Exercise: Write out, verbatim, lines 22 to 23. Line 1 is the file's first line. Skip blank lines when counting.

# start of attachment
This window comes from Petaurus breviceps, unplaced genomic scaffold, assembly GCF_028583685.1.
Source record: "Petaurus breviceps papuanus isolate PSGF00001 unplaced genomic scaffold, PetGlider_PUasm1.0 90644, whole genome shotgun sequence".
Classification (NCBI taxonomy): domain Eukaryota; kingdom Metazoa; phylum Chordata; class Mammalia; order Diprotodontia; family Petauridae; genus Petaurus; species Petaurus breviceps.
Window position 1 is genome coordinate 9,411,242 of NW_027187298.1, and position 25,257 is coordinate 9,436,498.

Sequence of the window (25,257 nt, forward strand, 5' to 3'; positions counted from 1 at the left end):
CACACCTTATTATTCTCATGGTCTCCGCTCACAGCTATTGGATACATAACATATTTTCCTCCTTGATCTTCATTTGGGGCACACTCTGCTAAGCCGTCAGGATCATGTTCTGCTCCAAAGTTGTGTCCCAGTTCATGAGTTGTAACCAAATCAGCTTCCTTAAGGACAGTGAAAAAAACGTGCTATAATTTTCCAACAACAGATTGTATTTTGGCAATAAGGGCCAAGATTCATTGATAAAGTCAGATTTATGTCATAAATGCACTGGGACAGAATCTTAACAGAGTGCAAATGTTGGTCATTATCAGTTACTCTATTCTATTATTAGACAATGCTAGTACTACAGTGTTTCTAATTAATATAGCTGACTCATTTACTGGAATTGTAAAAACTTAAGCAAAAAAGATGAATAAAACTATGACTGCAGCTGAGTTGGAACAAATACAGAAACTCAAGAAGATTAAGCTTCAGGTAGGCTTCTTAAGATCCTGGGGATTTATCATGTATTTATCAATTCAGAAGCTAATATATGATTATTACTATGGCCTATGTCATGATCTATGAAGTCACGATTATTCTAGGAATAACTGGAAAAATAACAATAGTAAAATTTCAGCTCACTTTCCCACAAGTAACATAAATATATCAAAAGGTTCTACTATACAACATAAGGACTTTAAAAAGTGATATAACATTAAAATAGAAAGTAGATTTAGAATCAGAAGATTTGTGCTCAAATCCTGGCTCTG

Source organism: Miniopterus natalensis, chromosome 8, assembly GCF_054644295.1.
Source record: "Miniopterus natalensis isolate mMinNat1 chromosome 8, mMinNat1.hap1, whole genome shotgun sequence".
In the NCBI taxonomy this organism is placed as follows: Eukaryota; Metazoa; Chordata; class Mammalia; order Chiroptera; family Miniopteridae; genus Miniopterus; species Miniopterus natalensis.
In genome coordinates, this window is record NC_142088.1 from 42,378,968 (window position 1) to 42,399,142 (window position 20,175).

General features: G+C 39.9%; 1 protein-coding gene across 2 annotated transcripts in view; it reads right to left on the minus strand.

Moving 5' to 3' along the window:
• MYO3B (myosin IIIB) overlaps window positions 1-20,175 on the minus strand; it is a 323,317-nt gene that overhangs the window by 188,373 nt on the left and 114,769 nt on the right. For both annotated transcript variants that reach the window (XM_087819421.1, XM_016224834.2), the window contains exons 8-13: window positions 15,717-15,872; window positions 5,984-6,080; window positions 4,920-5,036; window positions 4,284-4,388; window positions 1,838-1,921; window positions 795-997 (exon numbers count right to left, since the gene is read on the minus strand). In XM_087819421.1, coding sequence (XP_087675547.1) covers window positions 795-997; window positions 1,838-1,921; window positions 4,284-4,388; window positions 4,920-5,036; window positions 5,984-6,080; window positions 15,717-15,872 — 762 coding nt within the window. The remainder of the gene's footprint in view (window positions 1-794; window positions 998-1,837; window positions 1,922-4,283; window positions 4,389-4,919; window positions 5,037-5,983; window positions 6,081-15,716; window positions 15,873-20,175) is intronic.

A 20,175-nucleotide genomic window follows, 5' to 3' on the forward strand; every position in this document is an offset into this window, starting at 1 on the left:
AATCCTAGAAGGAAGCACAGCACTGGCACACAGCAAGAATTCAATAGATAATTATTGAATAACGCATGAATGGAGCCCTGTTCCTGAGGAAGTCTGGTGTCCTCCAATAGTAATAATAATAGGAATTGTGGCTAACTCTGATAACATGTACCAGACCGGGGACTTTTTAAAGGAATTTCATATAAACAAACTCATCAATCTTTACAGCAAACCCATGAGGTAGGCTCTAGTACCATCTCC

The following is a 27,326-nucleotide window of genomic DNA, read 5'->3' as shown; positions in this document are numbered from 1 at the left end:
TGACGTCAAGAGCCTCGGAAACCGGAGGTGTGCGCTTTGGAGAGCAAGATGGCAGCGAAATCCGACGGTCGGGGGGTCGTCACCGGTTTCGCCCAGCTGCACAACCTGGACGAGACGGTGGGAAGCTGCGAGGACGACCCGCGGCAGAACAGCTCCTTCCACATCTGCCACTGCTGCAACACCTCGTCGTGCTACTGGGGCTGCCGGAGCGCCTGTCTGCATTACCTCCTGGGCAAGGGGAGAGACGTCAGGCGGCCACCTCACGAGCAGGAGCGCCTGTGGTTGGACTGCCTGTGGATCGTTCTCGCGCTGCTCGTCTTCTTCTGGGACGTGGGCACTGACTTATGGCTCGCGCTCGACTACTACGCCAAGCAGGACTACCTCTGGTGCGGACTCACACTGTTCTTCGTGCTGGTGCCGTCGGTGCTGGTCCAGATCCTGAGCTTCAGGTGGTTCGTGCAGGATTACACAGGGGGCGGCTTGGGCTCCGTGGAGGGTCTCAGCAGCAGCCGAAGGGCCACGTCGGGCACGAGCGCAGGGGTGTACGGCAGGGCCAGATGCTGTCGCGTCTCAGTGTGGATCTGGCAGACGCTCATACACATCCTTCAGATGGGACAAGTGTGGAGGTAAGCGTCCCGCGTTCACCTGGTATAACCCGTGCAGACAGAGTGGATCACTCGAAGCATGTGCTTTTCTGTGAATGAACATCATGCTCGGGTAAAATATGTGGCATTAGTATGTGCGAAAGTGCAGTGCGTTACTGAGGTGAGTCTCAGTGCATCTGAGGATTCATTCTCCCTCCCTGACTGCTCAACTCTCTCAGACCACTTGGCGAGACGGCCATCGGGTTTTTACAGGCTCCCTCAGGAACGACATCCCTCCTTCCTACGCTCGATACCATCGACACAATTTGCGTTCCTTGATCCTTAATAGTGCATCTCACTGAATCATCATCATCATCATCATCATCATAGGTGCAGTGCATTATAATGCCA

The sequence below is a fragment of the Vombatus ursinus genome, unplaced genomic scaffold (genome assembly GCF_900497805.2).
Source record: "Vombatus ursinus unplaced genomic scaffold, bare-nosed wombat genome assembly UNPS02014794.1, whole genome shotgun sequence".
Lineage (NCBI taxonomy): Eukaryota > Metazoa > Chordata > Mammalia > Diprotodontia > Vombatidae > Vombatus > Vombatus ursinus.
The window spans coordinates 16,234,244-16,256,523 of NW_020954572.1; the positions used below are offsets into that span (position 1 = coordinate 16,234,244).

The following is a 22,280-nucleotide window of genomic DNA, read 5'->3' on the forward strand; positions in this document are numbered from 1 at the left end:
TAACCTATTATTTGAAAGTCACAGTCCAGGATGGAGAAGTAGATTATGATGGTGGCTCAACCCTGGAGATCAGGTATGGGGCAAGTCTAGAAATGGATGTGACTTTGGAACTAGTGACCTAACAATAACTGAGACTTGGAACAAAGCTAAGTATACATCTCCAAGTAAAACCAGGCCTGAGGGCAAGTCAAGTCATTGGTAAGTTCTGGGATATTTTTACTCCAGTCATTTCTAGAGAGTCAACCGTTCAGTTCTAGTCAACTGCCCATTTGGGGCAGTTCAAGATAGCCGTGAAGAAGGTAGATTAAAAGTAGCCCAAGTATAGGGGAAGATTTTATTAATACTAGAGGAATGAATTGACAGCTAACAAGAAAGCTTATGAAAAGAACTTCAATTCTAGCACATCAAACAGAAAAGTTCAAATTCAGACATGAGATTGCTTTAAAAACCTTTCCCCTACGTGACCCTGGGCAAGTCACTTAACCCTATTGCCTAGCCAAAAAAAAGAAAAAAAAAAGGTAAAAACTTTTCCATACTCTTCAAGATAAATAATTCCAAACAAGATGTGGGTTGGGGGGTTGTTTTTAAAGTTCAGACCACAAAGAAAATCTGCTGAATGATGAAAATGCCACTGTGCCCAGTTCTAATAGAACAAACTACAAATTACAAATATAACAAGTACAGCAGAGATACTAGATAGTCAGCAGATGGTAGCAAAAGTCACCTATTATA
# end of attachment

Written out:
The following is a 22,280-nucleotide window of genomic DNA, read 5'->3' on the forward strand; positions in this document are numbered from 1 at the left end:
TAACCTATTATTTGAAAGTCACAGTCCAGGATGGAGAAGTAGATTATGATGGTGGCTCAACCCTGGAGATCAGGTATGGGGCAAGTCTAGAAATGGATGTGACTTTGGAACTAGTGACCTAACAATAACTGAGACTTGGAACAAAGCTAAGTATACATCTCCAAGTAAAACCAGGCCTGAGGGCAAGTCAAGTCATTGGTAAGTTCTGGGATATTTTTACTCCAGTCATTTCTAGAGAGTCAACCGTTCAGTTCTAGTCAACTGCCCATTTGGGGCAGTTCAAGATAGCCGTGAAGAAGGTAGATTAAAAGTAGCCCAAGTATAGGGGAAGATTTTATTAATACTAGAGGAATGAATTGACAGCTAACAAGAAAGCTTATGAAAAGAACTTCAATTCTAGCACATCAAACAGAAAAGTTCAAATTCAGACATGAGATTGCTTTAAAAACCTTTCCCCTACGTGACCCTGGGCAAGTCACTTAACCCTATTGCCTAGCCAAAAAAAAGAAAAAAAAAAGGTAAAAACTTTTCCATACTCTTCAAGATAAATAATTCCAAACAAGATGTGGGTTGGGGGGTTGTTTTTAAAGTTCAGACCACAAAGAAAATCTGCTGAATGATGAAAATGCCACTGTGCCCAGTTCTAATAGAACAAACTACAAATTACAAATATAACAAGTACAGCAGAGATACTAGATAGTCAGCAGATGGTAGCAAAAGTCACCTATTATA